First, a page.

Jake and I were listening to some horrible country radio station the other day when Jake looks up at me and goes, “You know, I think I’m over country music.”
I stared at him. “Who are you?” I said. “What did you do with my husband?”
Jake is an avowed country music lover. It’s because of him I know all the lyrics to songs like this one. He’s the one who introduced me to Miranda Lambert, Steve Earle, Chris Le Doux, Pat Green, even Gretchen Wilson. It’s the only kind of stations he listens to when left to his own devices. So for him to say he’s “over country” is like me saying I’m “over flossing my teeth four times a day.” It’s antithetical to our being.
But we’ve both noticed something lately (I listen to way more country than I am comfortable admitting but it’s because of where we live and our lack of choices, I swear): So many country songs now are about wet tee shirts and tight jeans (I refer to “bro country” specifically). It’s like country is dipping its toe into raunchier waters. Back in the day, country music was more about clever song writing, word play, stories. This is why country music is compelling to me — the song writing blows the pants off of pop (with the notable exception of “Jesus, Take the Wheel”). Lyrics rarely went below the belt, and when they did, it was under the most veiled allusion, at best.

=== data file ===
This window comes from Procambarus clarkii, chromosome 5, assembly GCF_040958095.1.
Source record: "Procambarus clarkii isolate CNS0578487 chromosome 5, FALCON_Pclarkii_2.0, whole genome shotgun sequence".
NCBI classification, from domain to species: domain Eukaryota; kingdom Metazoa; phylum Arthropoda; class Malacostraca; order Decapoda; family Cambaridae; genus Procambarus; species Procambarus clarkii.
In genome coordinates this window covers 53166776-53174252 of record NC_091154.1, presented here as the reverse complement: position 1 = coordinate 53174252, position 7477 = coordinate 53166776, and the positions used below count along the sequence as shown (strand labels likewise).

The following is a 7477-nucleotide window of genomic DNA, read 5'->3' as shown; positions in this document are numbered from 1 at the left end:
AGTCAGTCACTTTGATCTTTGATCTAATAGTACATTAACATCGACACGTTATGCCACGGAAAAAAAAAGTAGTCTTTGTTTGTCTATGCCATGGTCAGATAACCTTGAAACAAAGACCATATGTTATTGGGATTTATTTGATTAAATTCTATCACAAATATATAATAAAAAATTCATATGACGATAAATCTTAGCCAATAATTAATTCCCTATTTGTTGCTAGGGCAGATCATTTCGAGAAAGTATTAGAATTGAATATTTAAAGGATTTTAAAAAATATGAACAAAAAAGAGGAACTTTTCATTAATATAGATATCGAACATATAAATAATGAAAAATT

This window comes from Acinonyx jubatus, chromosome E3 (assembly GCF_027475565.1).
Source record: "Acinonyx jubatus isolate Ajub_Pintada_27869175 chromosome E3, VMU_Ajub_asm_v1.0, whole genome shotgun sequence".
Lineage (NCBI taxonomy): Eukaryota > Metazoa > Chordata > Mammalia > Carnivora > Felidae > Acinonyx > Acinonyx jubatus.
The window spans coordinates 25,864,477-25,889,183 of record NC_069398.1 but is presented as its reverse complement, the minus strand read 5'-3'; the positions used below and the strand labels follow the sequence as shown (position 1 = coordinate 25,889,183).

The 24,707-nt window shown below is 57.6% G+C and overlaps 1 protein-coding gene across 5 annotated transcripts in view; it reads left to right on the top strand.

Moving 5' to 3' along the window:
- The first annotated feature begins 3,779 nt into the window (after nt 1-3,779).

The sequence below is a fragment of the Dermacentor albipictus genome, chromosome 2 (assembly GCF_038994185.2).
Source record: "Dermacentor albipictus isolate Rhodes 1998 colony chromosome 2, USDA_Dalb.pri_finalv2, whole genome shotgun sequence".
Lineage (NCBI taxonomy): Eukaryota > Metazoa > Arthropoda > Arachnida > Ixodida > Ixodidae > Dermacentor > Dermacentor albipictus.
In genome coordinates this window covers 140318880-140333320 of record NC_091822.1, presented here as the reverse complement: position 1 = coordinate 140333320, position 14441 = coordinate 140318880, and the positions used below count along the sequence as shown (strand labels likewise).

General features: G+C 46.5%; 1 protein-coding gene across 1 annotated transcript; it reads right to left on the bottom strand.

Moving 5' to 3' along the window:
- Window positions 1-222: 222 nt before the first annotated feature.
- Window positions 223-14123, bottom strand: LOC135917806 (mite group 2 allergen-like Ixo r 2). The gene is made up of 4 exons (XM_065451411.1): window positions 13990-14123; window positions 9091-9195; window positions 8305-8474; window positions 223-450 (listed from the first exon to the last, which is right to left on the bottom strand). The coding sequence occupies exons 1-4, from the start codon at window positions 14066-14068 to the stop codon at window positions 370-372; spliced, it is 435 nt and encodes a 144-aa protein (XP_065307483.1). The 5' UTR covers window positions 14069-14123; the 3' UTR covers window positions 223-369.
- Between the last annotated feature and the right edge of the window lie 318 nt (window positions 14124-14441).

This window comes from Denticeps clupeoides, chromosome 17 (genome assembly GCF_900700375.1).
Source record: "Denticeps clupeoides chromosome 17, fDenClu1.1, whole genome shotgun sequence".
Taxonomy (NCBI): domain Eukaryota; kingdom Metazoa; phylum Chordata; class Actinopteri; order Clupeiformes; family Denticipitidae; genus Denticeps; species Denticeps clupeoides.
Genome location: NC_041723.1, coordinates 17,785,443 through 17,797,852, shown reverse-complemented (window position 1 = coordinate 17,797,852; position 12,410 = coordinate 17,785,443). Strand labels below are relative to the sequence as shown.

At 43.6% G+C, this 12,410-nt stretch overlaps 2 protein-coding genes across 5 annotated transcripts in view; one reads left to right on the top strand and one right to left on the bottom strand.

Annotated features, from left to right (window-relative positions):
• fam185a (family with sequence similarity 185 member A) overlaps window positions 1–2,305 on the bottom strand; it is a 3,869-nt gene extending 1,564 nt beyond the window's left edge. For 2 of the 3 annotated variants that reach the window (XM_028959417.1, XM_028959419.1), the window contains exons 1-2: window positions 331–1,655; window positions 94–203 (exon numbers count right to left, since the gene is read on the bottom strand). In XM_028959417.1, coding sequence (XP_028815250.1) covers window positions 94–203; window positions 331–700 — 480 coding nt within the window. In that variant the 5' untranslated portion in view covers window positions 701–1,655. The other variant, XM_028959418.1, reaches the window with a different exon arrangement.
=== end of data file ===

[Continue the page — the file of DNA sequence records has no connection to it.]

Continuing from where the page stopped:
Now country apes bad jock rock in that it’s suffused with the most obvious cheeseball sexual innuendo. If I have to hear one more song about starin’ at her tight jeans while she’s bent over tryin’ to catch cat fish with her bare hands — and lovin’ it! — while I’m making June’s dinner, I’m going to drop kick the radio out the window. Guys, THIS WOMAN DOES NOT EXIST. She might be bent over in tight jeans trying to catch your cat fish for dinner, but she won’t be loving it, I assure you. She is probably plotting how to kill you, more like.
Anyway, back to Jake’s declaration.
“We need more alt country in this house,” he clarified.
That is the sweetest music to my ears. Because as far as I know, alt country hasn’t jumped on the wet tee shirt band wagon. Yet.